Once upon a time, a young girl, skinnier than most, plucked clay pigeons off the ground of a mostly empty rifle range while her father poured himself another beer at the lodge down the hill, just out of sight.
As the brisk wind turned her spindly arms to chicken skin, she wished for a life different than her own.
She imagined bears fishing, hawks circling overhead screeching their lonely cries in the nearby Savoy mountains, and she was comforted by the sun as it casually ducked behind the sugar maple trees that sheltered her.
The foreboding sky covered the small white crescent smile overhead, leaving her once again alone picking up pigeon targets from a field riddled with sharp edges and disappointment.
As she stacked her clay treasures into large leaning wobbly towers, the autumn wind carried the smell of her father past her. Budweiser, urine, and Camel cigarettes swirled by as the lodge door opened, signaling her that his loud words would soon follow.
She loved the heavy sound her black and white pigeons made as she stacked them up, up and up, so much so that she blocked out the intrusive new smell, and ignored the approaching, teetering shadow.
Most of the clay pigeons were cracked, or had been blasted to dust, so finding a whole one was rare. She focused on her house of swaying clay treasures, and turned her back to the inevitability of what was to come.
Her small body trembled from the loud growls growing in her belly, but — just one more pigeon and she could accept leaving this sacred place.
One more pigeon, and she would be complete.
As the clouds, bruised with deep purples and pinks, covered her only friend the day moon, she knew he would soon collect her. He would return her to the small green house where she felt she did not belong, to a life that did not suit her. She would never tell that their tardiness was not her fault.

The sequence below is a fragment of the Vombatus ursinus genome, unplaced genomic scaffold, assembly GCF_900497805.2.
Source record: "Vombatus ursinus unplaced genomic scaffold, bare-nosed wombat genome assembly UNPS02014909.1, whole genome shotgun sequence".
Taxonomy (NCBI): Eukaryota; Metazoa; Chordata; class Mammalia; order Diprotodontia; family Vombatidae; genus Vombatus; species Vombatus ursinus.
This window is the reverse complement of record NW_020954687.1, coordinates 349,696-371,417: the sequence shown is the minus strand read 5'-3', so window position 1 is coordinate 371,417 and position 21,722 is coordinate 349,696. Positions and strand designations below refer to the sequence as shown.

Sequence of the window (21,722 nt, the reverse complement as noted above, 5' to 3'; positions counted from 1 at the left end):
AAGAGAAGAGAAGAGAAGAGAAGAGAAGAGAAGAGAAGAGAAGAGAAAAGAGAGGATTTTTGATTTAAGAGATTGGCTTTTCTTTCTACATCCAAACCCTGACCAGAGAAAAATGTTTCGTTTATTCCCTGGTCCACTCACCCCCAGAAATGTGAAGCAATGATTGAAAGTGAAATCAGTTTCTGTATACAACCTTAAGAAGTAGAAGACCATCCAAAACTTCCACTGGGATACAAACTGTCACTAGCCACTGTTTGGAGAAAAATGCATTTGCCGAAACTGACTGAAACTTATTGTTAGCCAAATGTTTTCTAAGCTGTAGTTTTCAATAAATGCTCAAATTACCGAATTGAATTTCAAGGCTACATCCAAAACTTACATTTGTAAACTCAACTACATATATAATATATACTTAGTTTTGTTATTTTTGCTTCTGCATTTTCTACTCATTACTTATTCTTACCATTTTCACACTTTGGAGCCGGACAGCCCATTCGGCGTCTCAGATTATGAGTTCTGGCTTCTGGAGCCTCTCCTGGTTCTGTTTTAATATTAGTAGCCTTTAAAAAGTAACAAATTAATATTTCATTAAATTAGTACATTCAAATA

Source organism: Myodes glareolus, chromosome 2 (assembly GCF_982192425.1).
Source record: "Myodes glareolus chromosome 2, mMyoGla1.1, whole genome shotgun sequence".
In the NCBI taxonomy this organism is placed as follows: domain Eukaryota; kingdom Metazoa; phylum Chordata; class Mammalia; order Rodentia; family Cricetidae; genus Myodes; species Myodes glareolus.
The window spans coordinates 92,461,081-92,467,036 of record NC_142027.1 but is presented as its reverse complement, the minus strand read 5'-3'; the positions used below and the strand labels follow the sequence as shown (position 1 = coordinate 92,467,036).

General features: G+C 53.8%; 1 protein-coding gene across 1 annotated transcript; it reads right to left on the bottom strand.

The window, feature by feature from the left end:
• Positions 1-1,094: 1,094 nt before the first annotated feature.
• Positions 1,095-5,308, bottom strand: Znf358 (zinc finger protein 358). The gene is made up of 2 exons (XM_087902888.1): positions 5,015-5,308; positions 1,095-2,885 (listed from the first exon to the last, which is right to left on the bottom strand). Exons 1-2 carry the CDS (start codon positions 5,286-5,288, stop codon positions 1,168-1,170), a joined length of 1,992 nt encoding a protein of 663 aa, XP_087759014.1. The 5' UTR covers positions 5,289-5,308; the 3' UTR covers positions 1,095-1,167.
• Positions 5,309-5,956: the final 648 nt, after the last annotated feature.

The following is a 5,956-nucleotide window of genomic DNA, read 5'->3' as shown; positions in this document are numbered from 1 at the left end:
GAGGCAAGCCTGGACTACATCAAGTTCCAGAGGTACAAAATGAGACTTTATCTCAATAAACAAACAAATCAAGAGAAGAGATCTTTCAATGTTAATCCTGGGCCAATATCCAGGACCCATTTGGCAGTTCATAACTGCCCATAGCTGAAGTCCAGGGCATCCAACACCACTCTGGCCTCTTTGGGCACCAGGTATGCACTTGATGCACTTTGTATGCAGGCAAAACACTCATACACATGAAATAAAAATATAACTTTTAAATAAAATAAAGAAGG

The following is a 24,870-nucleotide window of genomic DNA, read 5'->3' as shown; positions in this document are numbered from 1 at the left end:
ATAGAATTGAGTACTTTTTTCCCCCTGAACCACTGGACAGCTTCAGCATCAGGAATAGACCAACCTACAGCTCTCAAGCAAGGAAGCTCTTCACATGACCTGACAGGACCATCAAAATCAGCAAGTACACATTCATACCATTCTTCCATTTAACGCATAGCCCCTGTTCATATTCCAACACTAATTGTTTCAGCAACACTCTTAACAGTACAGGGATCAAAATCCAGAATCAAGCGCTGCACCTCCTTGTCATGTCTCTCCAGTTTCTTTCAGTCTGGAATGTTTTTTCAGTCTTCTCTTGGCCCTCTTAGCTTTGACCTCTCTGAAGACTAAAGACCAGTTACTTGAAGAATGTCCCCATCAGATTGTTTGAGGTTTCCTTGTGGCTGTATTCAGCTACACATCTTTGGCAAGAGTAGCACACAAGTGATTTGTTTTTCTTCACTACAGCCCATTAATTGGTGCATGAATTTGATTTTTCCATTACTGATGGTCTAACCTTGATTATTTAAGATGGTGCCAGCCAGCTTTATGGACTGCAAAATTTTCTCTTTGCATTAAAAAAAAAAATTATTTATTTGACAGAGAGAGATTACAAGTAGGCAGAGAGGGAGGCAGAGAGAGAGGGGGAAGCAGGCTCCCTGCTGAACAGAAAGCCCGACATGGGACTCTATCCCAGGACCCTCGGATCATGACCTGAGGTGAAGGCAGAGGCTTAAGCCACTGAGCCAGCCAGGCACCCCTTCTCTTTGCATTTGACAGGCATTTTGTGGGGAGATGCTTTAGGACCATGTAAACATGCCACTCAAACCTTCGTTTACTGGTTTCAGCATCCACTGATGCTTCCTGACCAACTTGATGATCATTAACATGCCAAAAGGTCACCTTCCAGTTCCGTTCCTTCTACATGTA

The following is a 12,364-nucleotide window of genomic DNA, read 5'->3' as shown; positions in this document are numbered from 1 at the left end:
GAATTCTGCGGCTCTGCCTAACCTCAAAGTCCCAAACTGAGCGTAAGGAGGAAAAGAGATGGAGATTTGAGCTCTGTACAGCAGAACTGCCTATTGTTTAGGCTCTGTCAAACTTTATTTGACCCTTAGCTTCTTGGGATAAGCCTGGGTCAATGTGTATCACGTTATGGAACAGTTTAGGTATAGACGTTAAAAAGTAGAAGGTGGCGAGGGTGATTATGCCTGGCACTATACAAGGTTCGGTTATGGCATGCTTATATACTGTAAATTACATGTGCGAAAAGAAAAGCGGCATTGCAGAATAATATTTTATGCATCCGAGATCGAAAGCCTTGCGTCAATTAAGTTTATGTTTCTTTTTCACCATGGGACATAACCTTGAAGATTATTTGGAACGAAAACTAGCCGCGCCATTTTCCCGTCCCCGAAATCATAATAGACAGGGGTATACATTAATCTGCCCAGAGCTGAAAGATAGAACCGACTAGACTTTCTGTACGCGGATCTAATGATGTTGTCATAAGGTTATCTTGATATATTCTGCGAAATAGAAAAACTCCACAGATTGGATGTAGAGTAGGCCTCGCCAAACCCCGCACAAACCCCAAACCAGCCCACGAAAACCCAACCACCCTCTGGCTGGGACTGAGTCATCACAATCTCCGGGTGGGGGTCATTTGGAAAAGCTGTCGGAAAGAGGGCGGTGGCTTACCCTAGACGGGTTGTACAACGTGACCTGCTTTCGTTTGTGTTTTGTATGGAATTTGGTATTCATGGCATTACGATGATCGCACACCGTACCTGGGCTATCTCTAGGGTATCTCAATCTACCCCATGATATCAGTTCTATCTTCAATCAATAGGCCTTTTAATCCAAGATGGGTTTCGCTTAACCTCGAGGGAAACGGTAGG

She would go, pasting a thin smile on her wind burned lips, knowing her mother was waiting with chicken, dried to jerky from sitting in the oven far too long, milk, now warm, and an inability to listen to his excuses.
Tonight, on the swervey ride home, the girl prayed that her dinner would not be tossed in the trash, and she could eat like her friends did, without scraping kitty litter off the small dry chicken breast that she pulled from the blue plastic trash can in the pantry.
Tonight, the small girl would offer up a wish as she did every night: that she could have a life like everybody else’s.
Forever and ever, amen.
Christine A. Brooks
Christine A. Brooks is a graduate of Western New England University with her B.A. in Literature, and is currently attending Bay Path University for her M.F.A. in Creative Non Fiction. Most recently a series of poems, The Ugly Five, are in the summer issue of Door Is A Jar Magazine and her poem, The Writer, is in the June, 2018 issue of The Cabinet of Heed Literary Magazine. Three poems, Puff, Sister and Grapes are in the 5thissue of The Mystic Blue Review. Her vignette, Finding God, will be in the December issue of Riggwelter Press, and her series of vignettes, Small Packages, was named a semifinalist at Gazing Grain Press in August 2018. Her poem, The Monarch, will be published in October 2018 and The Man will be published in November 2018 in the Amethyst Review.
You can find and follow Christine at:
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